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Britain’s answer to the Grand Canyon

Cheddar Gorge and the Mendip Hills

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Cheddar Gorge

Cheddar Gorge

Cheddar Gorge cuts into the southern edge of the Mendip Hills in Somerset. At 137 metres deep it is hardly the Grand Canyon, but it is pretty impressive nevertheless! Unfortunately (in my view) its lower end is marred by touristic over-development, but as you travel up the gorge it becomes wilder, thankfully.

The southern side of the gorge is steepest and the most developed. There are several cave complexes within it. Some are usually open to the public, but we visited during the coronavirus pandemic and the caves were closed – a bonus in some ways as it meant the gorge was much quieter. On the other hand, it would have been interesting to see where Britain's oldest complete human skeleton, known imaginatively as Cheddar Man and estimated to be 9,000 years old, was found in 1903.

There are several cafés strung out along the side of the road, all also closed when we visited, and of course a shop selling the famous Cheddar Cheese. This was open but we didn’t go in.

While there is some development on the northern side too, it’s mainly restricted to a handful of shops by the car park at the foot and a sprinkling of houses, some of them rather attractive. Paths lead up between the houses to the open land above, which is owned by the National Trust. The most distinctive feature here is the so-called Lion Rock, and unlike some such features you see around the world, I think this one does look a bit like the animal for which it is named! I found photography here quite challenging because of the contrast between the sunny upper slopes and rocks, and the deep shadows lower down.

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Lion Rock, and early autumn colour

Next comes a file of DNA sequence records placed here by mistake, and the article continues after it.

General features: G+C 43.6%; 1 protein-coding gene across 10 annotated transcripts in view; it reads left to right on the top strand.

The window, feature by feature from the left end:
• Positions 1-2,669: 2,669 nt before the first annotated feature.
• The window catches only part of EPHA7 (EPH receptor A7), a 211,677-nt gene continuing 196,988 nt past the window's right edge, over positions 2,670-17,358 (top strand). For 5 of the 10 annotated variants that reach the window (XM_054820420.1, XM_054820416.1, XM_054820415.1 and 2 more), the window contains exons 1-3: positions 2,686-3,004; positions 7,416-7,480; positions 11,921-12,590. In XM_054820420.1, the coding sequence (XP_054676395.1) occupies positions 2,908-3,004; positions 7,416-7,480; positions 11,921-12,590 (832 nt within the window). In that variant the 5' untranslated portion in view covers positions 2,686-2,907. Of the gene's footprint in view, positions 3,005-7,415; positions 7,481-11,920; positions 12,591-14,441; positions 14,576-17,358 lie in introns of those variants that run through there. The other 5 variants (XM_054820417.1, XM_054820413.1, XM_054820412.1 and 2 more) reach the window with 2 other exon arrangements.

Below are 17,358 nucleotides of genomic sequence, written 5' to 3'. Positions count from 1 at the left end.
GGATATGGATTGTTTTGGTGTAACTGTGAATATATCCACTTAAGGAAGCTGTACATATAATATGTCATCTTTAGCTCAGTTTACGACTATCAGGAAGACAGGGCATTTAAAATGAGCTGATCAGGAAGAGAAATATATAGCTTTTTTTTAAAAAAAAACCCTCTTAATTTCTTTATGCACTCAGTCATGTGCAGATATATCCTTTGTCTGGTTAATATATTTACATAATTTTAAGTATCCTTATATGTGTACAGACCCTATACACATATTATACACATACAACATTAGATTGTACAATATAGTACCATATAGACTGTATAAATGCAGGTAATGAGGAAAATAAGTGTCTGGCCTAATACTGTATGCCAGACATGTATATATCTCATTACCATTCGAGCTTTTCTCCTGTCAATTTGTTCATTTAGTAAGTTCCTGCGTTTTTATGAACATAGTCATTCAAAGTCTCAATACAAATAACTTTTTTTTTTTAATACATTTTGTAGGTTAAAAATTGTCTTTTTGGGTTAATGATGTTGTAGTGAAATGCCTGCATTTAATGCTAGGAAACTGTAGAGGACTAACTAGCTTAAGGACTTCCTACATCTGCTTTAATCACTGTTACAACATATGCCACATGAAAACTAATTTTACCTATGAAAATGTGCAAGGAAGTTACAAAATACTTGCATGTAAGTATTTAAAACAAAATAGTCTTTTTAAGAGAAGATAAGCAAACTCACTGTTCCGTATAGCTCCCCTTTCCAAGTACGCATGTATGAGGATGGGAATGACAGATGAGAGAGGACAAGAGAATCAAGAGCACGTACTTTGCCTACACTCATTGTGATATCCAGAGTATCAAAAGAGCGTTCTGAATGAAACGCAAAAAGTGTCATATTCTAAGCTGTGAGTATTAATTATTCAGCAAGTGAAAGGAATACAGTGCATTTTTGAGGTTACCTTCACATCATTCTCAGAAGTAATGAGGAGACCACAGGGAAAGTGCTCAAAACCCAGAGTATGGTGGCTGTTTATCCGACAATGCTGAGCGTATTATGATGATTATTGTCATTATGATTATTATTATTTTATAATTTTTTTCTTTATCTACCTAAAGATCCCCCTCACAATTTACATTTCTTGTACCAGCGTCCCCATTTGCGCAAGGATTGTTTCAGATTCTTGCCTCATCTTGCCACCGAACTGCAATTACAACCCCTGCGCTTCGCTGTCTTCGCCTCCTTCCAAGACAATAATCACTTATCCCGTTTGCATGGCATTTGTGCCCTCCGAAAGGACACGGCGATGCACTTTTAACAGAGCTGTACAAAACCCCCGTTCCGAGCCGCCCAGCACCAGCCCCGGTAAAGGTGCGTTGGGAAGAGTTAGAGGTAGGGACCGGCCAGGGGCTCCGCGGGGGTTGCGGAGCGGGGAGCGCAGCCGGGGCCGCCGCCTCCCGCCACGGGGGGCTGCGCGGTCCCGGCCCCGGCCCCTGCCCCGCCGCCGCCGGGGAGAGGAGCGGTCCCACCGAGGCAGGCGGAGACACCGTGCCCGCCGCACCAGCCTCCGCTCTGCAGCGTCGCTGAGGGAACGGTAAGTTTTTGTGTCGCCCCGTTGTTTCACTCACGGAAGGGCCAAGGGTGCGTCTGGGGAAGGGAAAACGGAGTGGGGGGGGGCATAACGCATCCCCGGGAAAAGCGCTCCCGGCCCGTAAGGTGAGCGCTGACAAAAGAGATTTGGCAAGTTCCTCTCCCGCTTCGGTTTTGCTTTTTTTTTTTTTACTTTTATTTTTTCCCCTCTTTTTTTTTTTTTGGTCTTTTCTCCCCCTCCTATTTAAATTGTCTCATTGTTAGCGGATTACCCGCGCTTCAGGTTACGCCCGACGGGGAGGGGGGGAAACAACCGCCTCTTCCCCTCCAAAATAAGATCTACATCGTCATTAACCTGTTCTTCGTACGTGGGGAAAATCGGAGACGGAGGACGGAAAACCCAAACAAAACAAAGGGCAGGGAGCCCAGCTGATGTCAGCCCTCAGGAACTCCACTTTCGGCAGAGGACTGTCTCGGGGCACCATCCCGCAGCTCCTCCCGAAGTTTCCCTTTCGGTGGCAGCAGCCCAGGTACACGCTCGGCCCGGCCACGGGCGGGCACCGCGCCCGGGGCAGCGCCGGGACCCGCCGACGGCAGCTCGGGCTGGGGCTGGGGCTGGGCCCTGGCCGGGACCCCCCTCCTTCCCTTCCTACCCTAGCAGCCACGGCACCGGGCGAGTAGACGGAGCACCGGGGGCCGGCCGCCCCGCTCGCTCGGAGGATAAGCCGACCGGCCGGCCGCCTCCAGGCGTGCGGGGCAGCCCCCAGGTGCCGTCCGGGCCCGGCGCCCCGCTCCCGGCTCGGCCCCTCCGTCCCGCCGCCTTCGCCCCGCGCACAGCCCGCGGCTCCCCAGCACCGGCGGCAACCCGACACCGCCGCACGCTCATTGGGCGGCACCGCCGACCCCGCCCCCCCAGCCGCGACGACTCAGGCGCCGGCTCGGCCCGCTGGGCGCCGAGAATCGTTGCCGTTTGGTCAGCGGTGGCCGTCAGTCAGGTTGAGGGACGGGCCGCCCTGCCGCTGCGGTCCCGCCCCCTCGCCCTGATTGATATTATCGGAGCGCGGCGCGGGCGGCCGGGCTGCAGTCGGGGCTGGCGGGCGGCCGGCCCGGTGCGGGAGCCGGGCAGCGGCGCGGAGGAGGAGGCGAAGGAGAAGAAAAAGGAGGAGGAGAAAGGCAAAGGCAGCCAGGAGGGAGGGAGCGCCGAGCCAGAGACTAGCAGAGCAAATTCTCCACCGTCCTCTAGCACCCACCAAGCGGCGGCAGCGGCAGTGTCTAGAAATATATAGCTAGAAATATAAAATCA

Tricky lighting in Cheddar Gorge

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Towards the top of the gorge the scenery becomes wilder. The road climbs steeply – it’s a popular challenge for cyclists and was used as part of the 2011 Tour of Britain race. There are several places where you can pull over and park to admire the view or go for a walk. There are a lot of rock-climbing routes and we saw several small groups just embarking on ascents, but they were still at the stage of sorting their equipment so I couldn’t get any interesting photos of them. But the light was better here for photographing the scenery, and we came across a number of the feral goats that graze the slopes, including a young kid and his (her?) mother.

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In Cheddar Gorge

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Mother goat and kid

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Goats in Cheddar Gorge

Deerleap

Instead of returning the way we had come, back down Cheddar Gorge, we continued to climb up into the Mendip Hills before turning south on a network of minor roads to the small carpark at Deerleap, from where I had read good views were to be had. Sure enough, the view from the car park itself was good, but even better from the public footpath that starts from here. We could see for miles across the Somerset Levels below, with the former island of Glastonbury Tor, which we had visited yesterday, clearly visible.